Summary
A time-variant system is a system whose output response depends on moment of observation as well as moment of input signal application. In other words, a time delay or time advance of input not only shifts the output signal in time but also changes other parameters and behavior. Time variant systems respond differently to the same input at different times. The opposite is true for time invariant systems (TIV). There are many well developed techniques for dealing with the response of linear time invariant systems, such as Laplace and Fourier transforms. However, these techniques are not strictly valid for time-varying systems. A system undergoing slow time variation in comparison to its time constants can usually be considered to be time invariant: they are close to time invariant on a small scale. An example of this is the aging and wear of electronic components, which happens on a scale of years, and thus does not result in any behaviour qualitatively different from that observed in a time invariant system: day-to-day, they are effectively time invariant, though year to year, the parameters may change. Other linear time variant systems may behave more like nonlinear systems, if the system changes quickly – significantly differing between measurements. The following things can be said about a time-variant system: It has explicit dependence on time. It does not have an impulse response in the normal sense. The system can be characterized by an impulse response except the impulse response must be known at each and every time instant. It is not stationary Linear-time variant (LTV) systems are the ones whose parameters vary with time according to previously specified laws. Mathematically, there is a well defined dependence of the system over time and over the input parameters that change over time. In order to solve time-variant systems, the algebraic methods consider initial conditions of the system i.e. whether the system is zero-input or non-zero input system.
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Related concepts (4)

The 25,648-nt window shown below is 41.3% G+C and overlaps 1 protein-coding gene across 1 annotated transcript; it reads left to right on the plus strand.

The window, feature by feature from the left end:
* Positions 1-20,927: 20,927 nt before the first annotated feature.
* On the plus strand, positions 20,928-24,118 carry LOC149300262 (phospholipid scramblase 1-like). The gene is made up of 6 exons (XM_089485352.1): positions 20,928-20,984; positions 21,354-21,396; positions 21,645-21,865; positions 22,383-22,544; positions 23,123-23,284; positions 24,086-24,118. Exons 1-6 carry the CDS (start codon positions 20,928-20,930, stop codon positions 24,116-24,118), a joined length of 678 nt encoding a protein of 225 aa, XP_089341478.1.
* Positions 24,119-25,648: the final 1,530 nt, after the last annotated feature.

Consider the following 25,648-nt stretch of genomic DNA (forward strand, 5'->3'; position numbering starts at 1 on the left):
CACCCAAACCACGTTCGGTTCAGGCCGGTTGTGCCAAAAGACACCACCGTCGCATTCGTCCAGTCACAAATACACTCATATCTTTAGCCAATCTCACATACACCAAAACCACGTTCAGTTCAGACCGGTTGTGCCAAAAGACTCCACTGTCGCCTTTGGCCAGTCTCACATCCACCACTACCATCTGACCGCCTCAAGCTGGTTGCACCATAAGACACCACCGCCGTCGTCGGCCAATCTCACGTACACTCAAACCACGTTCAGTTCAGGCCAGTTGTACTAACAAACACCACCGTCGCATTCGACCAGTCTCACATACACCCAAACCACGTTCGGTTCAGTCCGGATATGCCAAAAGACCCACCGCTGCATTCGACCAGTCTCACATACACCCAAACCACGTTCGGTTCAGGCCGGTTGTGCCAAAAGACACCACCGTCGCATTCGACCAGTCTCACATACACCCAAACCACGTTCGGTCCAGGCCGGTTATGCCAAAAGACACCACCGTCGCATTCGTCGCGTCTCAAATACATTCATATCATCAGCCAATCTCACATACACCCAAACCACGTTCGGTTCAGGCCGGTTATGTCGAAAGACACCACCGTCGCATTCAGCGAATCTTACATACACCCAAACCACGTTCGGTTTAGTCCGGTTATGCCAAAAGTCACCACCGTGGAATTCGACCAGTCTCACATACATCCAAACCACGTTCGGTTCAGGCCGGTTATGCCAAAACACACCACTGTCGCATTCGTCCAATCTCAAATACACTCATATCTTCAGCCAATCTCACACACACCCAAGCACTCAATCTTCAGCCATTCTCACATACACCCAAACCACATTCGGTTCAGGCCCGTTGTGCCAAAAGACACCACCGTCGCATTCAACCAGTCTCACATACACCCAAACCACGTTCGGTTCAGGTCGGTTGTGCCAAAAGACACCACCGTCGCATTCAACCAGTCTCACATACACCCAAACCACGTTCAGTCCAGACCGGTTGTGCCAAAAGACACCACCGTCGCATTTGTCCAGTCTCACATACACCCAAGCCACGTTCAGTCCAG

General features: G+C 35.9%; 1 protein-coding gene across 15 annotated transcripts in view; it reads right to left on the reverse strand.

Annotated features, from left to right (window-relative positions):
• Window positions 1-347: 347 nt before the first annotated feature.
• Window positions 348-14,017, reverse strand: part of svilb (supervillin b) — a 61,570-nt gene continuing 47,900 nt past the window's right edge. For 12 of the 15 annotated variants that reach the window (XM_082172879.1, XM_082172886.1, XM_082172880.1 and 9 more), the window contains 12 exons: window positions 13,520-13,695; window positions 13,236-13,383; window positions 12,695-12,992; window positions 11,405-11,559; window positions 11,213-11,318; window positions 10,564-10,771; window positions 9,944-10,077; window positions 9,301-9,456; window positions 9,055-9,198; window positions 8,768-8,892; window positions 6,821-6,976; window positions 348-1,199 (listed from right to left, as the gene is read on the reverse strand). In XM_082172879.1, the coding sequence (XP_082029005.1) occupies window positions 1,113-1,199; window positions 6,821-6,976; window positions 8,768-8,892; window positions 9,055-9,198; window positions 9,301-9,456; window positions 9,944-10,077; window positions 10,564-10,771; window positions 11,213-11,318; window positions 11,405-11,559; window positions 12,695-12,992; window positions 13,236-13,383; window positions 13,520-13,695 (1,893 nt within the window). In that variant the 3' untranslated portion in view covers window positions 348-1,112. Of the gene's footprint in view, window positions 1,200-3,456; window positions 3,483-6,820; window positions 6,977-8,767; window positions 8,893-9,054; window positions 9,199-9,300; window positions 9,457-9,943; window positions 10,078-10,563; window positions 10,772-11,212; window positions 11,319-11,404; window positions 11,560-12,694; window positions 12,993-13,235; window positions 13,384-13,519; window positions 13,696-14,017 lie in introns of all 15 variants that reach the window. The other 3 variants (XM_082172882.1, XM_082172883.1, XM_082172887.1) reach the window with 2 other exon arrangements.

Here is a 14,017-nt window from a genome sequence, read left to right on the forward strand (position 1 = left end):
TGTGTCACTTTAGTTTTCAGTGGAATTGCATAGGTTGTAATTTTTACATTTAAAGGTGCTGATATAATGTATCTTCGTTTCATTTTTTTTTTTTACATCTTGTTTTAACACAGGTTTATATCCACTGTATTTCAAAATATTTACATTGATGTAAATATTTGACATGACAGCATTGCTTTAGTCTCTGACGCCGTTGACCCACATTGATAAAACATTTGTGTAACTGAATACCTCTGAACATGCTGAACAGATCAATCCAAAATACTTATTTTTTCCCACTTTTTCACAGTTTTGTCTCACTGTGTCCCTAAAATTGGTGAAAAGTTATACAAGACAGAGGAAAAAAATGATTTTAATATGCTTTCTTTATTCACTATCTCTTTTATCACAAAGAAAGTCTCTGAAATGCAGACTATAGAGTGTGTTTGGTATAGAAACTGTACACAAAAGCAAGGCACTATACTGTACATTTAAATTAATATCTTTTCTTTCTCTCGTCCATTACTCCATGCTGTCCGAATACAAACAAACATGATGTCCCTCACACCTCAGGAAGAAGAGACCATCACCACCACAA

Time-variant system
A time-variant system is a system whose output response depends on moment of observation as well as moment of input signal application. In other words, a time delay or time advance of input not only shifts the output signal in time but also changes other parameters and behavior. Time variant systems respond differently to the same input at different times. The opposite is true for time invariant systems (TIV). There are many well developed techniques for dealing with the response of linear time invariant systems, such as Laplace and Fourier transforms.
System analysis
System analysis in the field of electrical engineering characterizes electrical systems and their properties. System analysis can be used to represent almost anything from population growth to audio speakers; electrical engineers often use it because of its direct relevance to many areas of their discipline, most notably signal processing, communication systems and control systems. A system is characterized by how it responds to input signals. In general, a system has one or more input signals and one or more output signals.
Impulse response
In signal processing and control theory, the impulse response, or impulse response function (IRF), of a dynamic system is its output when presented with a brief input signal, called an impulse (δ(t)). More generally, an impulse response is the reaction of any dynamic system in response to some external change. In both cases, the impulse response describes the reaction of the system as a function of time (or possibly as a function of some other independent variable that parameterizes the dynamic behavior of the system).
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